So I thought I would write a book, that shows how animals and the community are impacted by the bushfires. And that book, Fireworks, can raise money for different charities.
There is a list on my website of the different organisations that are benefiting from the book sales. I know the Koala Foundation in Katoomba has received a donation from us. They focus on koala repopulation, because I don’t remember the statistics, but a huge percent of koalas actually died during the bushfires. They said that about I think it was 80,000 left in Australia.
So essentially, what you’re hoping to achieve through writing your Fireworks novel is to raise money that you can then funnel back into your selected charities to help wildlife impacted by the environment.
How did the process of creating the adventure novel FireWorks help you process your experience of living through the Black Summer bushfires in the Blue Mountains?
I appreciate that would be incredibly traumatic, and a lot to come to terms with. It’s just a normal summer but for you, the Black Summer was a life or death situation. Did writing this story help you process what you’ve been through ?
It’s quite odd. Like I said, I did grow up around bushfires. But that summer was very chaotic. Reflecting on it now, its like “wow that actually happened” because since then, we’ve gone through so many other things in that small period of time. Like Covid, the floods in NSW which impacted the Blue Mountains, the mice plaque!
But I think the big difference is, and this is just my point of view, everyone has their own opinion about Covid, but with the bushfires, everyone’s response was the same. Everyone was supporting one enough. The individuals reaction is just so different.
I starting writing FireWorks during the lockdown. And I think that’s what pushed me to get it out so quickly. I wasn’t able to hang out with my friends, so I just sat and wrote the story idea I had in my head.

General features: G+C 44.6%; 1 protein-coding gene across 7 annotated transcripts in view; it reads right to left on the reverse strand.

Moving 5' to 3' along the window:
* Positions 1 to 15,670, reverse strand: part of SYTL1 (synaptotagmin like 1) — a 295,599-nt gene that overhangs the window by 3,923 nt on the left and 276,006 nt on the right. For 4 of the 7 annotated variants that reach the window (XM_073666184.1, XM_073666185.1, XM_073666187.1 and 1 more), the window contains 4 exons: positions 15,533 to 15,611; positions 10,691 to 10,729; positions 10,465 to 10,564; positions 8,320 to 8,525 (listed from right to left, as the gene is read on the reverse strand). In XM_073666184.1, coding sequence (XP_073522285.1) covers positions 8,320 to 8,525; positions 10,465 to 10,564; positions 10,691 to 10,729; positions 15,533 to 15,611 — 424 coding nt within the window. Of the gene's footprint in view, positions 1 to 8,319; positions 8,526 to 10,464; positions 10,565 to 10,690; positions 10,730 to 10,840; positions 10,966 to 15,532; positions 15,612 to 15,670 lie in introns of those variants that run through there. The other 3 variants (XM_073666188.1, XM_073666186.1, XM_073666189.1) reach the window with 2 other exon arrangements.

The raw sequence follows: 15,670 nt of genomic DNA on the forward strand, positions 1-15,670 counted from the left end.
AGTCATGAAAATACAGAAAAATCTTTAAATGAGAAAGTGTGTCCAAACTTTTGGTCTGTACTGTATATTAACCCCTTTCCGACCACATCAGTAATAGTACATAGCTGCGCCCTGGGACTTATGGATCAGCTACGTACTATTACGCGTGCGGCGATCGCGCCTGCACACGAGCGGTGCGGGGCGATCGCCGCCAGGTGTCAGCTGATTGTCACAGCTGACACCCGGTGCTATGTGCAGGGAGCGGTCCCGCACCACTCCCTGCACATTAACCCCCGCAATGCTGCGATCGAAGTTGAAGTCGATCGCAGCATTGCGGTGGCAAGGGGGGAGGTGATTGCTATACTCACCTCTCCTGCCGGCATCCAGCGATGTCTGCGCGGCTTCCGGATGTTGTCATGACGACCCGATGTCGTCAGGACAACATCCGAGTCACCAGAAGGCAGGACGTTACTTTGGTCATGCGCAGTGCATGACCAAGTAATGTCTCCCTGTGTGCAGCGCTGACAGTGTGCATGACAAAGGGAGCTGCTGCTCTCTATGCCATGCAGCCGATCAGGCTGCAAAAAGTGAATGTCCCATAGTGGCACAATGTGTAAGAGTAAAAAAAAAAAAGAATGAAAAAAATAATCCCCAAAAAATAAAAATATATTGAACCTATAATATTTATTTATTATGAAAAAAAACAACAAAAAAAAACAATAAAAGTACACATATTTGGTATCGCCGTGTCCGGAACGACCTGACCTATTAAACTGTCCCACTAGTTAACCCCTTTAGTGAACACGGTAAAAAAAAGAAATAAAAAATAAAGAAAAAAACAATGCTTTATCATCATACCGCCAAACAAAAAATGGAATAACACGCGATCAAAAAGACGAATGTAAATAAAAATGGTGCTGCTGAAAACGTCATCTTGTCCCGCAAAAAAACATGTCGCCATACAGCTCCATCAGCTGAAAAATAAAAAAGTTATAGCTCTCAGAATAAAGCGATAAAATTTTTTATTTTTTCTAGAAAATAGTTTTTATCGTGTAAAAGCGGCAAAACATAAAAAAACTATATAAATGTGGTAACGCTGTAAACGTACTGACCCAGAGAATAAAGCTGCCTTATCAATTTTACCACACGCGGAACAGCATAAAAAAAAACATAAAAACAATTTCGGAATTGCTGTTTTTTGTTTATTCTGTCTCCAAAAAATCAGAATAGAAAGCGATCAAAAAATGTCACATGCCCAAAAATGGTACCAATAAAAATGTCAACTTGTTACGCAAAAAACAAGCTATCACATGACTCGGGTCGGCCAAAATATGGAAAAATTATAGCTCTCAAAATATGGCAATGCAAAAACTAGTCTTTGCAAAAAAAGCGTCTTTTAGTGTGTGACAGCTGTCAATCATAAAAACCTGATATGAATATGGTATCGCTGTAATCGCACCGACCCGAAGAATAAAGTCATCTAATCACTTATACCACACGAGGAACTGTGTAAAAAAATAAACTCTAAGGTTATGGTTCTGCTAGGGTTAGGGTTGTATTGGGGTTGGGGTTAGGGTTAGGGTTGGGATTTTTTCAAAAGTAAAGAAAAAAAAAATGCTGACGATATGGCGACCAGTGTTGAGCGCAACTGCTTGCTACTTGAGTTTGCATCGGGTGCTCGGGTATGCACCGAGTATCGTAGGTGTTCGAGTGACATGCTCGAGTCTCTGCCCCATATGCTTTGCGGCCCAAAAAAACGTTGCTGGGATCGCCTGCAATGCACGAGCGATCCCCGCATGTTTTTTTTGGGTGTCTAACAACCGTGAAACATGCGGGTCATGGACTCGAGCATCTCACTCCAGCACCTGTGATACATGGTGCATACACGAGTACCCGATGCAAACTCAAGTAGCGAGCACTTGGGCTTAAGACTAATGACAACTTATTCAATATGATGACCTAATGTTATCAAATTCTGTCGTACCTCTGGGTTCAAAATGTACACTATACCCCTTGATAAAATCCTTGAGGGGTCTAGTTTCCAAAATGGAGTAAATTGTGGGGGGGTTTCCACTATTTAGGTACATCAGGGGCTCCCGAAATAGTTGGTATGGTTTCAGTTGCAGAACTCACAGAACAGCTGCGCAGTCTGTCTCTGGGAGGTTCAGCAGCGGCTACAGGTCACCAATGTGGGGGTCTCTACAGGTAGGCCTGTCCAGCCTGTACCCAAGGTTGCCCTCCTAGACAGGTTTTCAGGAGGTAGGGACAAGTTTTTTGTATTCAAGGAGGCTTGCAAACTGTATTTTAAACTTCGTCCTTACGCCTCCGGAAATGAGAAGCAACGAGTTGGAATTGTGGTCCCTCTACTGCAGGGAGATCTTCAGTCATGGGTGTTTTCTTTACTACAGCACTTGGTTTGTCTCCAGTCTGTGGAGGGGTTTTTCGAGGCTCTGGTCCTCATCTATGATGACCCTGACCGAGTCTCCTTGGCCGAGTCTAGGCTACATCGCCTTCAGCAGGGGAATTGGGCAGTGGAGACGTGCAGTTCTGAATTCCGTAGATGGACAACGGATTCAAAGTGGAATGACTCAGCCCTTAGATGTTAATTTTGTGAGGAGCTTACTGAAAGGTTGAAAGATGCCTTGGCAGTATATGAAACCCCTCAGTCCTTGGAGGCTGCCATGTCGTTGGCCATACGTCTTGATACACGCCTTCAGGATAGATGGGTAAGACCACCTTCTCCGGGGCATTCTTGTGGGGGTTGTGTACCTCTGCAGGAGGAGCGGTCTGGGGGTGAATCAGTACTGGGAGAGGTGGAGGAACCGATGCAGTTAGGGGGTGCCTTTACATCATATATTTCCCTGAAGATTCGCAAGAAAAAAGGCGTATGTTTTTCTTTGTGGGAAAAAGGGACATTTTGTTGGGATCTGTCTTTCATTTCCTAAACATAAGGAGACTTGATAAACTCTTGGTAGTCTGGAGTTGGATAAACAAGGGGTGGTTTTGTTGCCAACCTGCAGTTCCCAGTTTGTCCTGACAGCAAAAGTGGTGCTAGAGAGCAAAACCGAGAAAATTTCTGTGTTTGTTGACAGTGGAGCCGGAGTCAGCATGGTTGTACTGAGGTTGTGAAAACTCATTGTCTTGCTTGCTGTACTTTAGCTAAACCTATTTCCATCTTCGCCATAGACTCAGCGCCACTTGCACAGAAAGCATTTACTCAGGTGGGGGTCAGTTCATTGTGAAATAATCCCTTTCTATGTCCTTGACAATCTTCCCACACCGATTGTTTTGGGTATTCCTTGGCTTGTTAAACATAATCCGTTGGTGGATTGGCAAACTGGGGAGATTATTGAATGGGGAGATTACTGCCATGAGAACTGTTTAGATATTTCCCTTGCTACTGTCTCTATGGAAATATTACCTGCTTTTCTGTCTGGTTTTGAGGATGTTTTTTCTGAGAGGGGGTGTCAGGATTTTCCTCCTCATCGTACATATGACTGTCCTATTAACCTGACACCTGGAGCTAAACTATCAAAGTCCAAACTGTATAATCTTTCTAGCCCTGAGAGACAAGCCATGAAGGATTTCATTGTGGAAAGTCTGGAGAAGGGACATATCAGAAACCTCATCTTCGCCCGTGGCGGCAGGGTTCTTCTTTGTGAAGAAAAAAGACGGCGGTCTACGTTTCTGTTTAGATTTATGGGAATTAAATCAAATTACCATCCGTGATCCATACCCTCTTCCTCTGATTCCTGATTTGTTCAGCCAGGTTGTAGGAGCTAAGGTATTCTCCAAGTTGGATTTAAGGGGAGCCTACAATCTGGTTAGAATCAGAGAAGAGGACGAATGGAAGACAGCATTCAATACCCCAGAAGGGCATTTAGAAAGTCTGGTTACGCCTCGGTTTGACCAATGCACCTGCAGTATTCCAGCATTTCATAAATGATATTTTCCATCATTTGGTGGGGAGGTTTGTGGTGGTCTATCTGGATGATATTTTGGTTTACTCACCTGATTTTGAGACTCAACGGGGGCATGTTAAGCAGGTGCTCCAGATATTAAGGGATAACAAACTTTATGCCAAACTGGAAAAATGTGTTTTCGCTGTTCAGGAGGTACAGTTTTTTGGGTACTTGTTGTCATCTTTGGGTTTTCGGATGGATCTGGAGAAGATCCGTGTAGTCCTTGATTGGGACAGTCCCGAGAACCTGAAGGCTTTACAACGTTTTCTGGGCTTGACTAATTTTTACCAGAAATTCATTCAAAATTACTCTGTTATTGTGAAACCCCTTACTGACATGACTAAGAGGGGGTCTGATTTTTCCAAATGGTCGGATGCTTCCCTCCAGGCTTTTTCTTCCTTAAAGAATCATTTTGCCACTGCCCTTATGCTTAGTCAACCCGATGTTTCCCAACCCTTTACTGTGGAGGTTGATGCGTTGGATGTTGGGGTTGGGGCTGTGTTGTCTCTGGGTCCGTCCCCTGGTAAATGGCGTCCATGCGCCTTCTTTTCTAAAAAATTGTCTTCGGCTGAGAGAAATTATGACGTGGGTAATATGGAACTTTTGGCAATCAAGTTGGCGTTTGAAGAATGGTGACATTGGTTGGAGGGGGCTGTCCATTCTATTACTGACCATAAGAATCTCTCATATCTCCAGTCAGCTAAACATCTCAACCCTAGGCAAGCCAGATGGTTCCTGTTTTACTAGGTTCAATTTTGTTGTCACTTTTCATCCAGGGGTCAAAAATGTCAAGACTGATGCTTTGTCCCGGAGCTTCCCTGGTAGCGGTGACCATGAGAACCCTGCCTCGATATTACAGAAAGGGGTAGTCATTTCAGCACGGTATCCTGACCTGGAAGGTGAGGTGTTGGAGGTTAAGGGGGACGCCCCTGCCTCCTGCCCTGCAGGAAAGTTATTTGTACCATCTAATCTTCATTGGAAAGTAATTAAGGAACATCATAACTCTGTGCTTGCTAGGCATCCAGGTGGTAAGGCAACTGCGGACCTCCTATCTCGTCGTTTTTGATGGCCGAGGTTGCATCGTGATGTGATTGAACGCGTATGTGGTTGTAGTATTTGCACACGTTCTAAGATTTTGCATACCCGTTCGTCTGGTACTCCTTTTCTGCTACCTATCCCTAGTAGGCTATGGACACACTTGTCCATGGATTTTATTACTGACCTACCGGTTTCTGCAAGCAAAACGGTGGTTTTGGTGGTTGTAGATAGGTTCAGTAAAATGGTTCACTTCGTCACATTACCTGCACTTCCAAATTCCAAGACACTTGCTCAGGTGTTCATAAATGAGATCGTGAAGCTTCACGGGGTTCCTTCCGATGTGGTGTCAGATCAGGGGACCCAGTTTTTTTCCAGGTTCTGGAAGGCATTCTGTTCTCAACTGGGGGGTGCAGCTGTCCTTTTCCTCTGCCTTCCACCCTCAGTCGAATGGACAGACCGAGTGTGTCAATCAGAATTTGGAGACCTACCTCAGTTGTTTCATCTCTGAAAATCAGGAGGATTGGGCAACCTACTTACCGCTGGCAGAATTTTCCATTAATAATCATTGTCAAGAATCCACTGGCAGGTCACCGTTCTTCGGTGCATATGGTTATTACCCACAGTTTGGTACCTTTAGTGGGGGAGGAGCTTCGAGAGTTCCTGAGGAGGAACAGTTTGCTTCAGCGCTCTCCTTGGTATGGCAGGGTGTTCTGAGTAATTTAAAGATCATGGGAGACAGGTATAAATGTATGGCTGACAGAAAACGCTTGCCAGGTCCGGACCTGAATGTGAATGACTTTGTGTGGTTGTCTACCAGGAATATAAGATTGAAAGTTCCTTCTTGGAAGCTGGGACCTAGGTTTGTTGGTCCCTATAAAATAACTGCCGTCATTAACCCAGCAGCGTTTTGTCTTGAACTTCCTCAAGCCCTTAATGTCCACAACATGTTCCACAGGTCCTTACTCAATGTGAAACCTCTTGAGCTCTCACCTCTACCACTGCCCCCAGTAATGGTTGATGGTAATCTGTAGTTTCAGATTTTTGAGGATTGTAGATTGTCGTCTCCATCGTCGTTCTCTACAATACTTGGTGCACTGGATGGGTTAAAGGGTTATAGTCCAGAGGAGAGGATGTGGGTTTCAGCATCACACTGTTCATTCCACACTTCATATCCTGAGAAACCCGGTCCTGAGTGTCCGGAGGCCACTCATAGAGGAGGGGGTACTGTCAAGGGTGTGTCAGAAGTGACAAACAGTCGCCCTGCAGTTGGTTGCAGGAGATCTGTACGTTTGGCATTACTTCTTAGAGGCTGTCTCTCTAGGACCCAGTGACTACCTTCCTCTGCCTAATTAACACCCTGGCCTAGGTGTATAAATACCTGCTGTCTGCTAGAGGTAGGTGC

As a kid, I grew up watching a lot of Australian TV. And a lot of those show use native Australian wildlife as the main characters, like koalas and kangaroos. I wanted to do something different, but a koala was the perfect choice as a main character in Fireworks because they live in the Blue Mountains. I wanted to set my story in the real world and retell the story of these animals surviving the fires. We know people are affected by the fires, but people don’t often think about how the animals are affected. And that’s the story I wanted to tell.
So basically, the story is about a koala cub called Illuka who goes on an adventure with a sugar glider named Bouddi.
All the animals in the story have Aboriginal names. The Aboriginal community were also impacted by the fires because they have a deep connection to the land. So I kind of wanted to acknowledge that even though I’m not Aboriginal, I think it’s just respectful.
The koala and the sugar glider go on a massive adventure to basically survive the fires and warn the other animals that the fires are coming. As they go on their adventure they meet different characters and get into some chaotic situations.
Illuka wants to help other, but he needs to overcome his fear of being alone, Bouddi also wants to be helpful but needs to get over his fear of being scared to talked to other animals. As the story progresses, they learn to overcome their fears and are able to help the other animals.
Fireworks is suitable for everyone. It can be read to younger kids, or older children can read it themselves. Those in the 12-14 year old age bracket would get the full experience out of it as some of the story lines are a little complicated.
At the end of each chapter I quote a famous Australia, like Carrie Bickmore, Steve Irwin, Don Bradman, I’ve even included a poem from Banjo Patterson. I also ended up including 26 different drawings, all hand drawn by myself and edited on the computer. These are included at the end of some chapters instead of a quote. There are also fun facts about different animals included!
It’s got a storytelling piece, and a educational piece as well.
Can you share with our listeners what it’s like entering adulthood in the most critical decade of our planet (the decade where we have to do the work to limit global warming below 1.5°C)? How do you stay positive for your future?
It’s crazy. It’s not great. 10 years ago people my age were free to go travelling all over the world. I’m turning 21 this year and can’t leave the country.
A lot of people, especially older people say I’m so fortunate because I’ve been born with technology, which is good because I can look up a fact on my phone and win an argument but you lose touch with people. I remember Mum told me that is was an experience, a social outing, to go down to the library to look things up. We don’t have that social aspect now.